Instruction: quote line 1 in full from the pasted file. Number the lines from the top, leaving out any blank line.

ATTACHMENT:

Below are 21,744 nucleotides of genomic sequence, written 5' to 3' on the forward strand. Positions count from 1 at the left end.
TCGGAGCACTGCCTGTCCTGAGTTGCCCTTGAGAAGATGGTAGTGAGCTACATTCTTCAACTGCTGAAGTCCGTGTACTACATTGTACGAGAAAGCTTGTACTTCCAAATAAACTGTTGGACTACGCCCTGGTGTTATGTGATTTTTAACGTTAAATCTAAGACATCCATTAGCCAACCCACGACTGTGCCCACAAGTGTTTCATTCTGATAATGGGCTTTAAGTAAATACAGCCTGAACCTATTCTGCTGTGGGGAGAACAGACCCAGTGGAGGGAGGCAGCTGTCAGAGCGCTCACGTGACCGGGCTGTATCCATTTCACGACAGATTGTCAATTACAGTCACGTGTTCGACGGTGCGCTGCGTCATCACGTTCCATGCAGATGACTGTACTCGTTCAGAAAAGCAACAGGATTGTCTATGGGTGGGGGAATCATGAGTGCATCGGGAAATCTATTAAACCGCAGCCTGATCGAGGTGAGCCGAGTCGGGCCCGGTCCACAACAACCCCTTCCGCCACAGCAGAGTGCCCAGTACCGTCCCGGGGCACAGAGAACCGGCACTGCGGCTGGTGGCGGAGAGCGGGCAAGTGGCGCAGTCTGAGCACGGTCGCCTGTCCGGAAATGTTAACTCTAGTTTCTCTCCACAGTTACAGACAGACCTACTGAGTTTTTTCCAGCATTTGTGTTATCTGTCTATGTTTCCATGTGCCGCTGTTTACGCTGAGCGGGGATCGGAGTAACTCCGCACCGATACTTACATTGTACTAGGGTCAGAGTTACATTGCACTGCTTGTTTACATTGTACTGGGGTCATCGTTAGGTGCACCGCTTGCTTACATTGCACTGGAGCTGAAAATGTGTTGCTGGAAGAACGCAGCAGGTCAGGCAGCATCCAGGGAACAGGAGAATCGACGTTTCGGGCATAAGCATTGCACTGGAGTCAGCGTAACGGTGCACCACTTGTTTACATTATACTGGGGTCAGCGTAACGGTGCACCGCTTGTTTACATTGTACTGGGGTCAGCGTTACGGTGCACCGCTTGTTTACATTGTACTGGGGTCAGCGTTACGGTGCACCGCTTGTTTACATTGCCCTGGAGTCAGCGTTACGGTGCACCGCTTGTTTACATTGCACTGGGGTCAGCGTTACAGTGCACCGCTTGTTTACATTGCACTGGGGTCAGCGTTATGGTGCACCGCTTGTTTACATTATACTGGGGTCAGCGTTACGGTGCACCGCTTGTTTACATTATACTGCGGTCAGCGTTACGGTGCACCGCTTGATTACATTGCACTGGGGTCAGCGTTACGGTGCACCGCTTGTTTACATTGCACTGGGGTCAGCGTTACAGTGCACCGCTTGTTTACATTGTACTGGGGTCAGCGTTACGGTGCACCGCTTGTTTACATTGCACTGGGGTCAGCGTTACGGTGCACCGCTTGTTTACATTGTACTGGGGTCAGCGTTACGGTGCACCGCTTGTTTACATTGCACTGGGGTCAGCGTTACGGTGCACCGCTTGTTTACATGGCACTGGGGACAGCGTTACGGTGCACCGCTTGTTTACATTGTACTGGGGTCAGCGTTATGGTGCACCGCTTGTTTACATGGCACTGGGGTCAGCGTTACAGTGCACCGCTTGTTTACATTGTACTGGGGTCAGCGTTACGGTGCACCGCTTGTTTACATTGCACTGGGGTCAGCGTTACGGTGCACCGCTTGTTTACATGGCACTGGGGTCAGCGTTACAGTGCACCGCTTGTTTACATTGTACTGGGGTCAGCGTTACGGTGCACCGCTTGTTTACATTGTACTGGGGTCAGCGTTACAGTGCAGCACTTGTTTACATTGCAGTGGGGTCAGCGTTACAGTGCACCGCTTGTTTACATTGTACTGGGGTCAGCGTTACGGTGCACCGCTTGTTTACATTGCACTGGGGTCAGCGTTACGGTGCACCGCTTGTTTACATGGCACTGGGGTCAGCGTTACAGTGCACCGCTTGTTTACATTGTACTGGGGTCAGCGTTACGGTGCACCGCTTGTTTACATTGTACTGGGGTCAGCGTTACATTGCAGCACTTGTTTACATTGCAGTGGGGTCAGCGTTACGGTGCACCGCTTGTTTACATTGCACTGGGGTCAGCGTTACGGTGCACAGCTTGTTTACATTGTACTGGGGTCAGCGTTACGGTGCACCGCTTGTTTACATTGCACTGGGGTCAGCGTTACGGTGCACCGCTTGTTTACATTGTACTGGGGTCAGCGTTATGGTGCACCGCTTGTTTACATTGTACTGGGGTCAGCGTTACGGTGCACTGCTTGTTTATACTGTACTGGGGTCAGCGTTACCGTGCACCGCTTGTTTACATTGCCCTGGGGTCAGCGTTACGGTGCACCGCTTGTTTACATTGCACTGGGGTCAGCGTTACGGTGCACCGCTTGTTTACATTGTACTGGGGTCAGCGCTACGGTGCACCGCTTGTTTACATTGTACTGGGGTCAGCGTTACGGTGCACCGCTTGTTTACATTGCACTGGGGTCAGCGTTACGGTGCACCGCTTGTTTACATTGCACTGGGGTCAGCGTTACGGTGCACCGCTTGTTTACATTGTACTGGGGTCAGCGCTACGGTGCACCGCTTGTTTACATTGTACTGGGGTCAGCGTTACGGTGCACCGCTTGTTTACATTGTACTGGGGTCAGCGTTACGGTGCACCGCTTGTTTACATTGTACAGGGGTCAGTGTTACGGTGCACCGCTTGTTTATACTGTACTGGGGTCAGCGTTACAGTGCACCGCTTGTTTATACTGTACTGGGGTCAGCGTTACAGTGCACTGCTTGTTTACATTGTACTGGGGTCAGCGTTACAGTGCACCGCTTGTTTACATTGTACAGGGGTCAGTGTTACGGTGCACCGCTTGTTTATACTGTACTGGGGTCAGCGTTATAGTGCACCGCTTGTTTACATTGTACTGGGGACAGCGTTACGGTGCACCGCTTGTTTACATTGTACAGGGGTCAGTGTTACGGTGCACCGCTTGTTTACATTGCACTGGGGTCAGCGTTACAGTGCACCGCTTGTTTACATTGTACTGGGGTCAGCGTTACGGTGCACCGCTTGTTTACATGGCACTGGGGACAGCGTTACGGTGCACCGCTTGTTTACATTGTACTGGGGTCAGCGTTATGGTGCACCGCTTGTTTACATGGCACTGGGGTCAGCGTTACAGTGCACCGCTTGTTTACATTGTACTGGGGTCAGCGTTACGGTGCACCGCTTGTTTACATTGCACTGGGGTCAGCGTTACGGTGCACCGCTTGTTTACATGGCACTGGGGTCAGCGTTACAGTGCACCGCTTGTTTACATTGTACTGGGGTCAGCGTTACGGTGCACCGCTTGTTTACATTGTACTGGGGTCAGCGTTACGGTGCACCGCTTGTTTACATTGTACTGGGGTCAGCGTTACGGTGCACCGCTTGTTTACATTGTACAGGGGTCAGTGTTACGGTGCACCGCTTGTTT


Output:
Below are 21,744 nucleotides of genomic sequence, written 5' to 3' on the forward strand. Positions count from 1 at the left end.